In October, I went back to Taiwan. To see my parent and friends, and also hunted for new tea or teaware treasures.
I visited the ceramic artist, Mr. Lu, who made those nice wood-fired Shino Glas teaware as we offered on Hou De. His workshop was like a candyhouse for tea lovers ... not only I got to see many of his artware and teaware, but also jar after jar of different teas! From aged pu-erhs to wuyi yen cha, you name it and he probably has one or a couple jars of it somewhere. And he used only spring water from Yang Ming Shan region.
Sometimes we chatted so loud, that I forgot to pay attention to what tea he was serving (we tried probably more than 10 different kinds of tea from his jars). Suddenly, I paused and sniffed, and sniffed and took a sip.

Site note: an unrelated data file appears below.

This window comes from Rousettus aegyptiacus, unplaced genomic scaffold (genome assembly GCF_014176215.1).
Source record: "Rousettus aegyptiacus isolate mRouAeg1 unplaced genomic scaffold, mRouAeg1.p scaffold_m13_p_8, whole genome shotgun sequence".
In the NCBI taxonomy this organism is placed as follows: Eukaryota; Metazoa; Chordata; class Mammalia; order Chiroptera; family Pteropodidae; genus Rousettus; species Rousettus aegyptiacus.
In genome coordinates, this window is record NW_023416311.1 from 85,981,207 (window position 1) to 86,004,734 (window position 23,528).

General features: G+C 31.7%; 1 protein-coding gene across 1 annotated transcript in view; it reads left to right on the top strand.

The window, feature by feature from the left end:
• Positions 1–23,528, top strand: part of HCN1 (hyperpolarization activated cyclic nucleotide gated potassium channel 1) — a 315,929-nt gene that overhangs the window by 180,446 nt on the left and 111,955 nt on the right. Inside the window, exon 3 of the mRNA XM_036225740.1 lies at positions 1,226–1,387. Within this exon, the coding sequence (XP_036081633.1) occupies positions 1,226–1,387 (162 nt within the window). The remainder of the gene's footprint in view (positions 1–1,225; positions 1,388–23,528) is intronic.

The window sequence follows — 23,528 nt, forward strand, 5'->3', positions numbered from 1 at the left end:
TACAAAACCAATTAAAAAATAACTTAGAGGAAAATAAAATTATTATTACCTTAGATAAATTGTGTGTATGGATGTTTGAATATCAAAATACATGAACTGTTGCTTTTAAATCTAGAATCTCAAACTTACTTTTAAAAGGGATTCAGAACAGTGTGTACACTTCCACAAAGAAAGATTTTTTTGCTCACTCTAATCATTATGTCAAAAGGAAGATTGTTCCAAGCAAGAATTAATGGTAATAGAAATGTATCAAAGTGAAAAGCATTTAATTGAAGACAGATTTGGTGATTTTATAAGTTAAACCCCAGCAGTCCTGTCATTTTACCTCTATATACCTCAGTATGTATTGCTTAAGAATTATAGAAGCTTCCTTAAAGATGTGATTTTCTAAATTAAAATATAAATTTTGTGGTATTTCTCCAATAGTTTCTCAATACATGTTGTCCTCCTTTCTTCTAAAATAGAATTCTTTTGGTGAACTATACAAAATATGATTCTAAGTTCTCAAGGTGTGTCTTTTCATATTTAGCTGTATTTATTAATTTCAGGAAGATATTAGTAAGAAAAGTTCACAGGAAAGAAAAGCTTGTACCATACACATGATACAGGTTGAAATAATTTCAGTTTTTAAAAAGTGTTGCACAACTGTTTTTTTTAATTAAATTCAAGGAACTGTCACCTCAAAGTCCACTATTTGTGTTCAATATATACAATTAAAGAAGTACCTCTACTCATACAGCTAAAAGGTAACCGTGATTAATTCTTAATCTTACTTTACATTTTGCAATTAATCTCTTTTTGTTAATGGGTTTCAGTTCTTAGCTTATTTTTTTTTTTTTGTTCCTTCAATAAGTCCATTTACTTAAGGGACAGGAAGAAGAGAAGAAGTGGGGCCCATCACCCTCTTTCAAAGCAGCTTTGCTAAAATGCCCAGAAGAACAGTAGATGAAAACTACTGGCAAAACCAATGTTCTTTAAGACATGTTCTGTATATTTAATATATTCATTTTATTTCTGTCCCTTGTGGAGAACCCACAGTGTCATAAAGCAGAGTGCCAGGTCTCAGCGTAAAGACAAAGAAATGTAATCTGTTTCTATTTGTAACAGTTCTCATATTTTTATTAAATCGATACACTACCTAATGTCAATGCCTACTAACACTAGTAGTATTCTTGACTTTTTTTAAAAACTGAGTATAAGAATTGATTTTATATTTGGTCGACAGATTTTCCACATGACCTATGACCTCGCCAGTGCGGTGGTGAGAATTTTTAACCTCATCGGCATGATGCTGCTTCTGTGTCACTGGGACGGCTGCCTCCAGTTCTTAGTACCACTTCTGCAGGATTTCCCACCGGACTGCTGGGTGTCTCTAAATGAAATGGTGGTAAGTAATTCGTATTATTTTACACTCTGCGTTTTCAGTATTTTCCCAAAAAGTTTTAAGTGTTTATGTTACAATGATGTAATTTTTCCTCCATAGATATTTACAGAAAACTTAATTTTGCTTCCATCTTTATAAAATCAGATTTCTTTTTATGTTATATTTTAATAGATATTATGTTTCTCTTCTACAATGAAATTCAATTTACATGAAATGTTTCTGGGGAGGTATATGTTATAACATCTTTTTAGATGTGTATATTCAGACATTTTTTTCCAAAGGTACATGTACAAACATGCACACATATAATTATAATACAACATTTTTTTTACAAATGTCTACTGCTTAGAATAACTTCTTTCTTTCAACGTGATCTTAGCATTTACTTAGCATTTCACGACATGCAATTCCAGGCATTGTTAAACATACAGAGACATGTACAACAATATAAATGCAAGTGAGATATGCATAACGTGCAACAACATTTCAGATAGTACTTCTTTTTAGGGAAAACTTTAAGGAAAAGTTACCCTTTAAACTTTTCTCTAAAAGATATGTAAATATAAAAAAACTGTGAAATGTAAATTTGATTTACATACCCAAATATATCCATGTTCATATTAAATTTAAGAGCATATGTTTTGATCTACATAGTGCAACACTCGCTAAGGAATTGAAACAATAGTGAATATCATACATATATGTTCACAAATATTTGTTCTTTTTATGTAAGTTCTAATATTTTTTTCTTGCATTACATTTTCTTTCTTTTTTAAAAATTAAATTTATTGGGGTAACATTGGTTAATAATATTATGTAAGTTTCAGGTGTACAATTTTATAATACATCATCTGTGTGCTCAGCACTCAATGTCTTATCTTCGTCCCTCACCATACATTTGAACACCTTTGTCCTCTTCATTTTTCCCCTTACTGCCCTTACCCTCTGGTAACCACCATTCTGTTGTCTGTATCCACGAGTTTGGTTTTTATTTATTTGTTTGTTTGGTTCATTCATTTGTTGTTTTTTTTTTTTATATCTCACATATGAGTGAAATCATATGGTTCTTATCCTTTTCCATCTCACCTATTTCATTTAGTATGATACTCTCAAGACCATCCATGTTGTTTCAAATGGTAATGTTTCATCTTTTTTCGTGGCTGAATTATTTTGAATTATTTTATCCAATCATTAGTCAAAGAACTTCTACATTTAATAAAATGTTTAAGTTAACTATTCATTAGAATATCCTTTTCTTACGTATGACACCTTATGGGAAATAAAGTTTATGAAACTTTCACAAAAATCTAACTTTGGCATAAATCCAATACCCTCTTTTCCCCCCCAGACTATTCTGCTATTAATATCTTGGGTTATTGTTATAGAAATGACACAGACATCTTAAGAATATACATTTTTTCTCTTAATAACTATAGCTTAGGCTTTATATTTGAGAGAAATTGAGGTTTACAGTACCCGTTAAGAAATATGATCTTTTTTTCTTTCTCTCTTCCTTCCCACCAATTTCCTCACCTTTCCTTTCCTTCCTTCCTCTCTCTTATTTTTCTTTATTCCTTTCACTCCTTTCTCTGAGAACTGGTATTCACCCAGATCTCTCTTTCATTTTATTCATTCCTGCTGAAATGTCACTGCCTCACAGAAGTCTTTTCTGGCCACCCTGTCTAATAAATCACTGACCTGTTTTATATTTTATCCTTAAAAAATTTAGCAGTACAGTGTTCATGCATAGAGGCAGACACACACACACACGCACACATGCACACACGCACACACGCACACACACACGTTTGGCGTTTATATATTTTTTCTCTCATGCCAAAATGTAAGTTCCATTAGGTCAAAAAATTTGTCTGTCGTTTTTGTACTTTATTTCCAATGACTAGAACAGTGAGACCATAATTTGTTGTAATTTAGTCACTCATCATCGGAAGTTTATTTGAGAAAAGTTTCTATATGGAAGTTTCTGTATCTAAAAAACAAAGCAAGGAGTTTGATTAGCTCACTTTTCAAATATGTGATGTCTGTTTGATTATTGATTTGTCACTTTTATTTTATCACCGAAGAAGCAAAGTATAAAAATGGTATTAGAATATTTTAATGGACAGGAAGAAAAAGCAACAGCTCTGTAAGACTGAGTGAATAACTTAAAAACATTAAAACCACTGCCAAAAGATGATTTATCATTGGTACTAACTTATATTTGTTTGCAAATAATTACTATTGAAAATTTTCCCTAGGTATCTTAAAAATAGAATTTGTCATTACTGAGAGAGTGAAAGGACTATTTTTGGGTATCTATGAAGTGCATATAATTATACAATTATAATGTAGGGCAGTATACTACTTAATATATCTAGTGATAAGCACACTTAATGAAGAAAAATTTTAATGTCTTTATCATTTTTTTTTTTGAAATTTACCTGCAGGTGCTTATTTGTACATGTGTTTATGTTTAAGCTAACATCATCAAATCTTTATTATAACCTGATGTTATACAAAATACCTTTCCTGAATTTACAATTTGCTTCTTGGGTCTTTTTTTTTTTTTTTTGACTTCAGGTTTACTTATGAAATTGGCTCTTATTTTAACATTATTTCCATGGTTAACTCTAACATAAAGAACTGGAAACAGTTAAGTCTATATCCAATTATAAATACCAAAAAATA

Guang: What kind of aged pu-erh are we trying (I thought I was drinking Hong Yin or some 60's pu-erh)?
Lu: Ha ha ha ... you are so wrong. This is Taiwan's lao (aged) bao zhong lah.
I have had lao Taiwan oolongs before. Even offered several lao oolongs on Hou De. But this one totally fooled and mesmerized me! I got to have it. But Lu only have a half jar. He introduced me to a friend of his who have been collecting lao Taiwan oolongs for years.
Later I learned why this lao bao zhong was different from what I have had before: it is old enough (70's stuff) to be so different. And the storage of it amplifies the difference. But how lao bao zhong would converge to the grand feeling of aged pu-erh is still surprising, if not puzzling.
Part II to be continued ...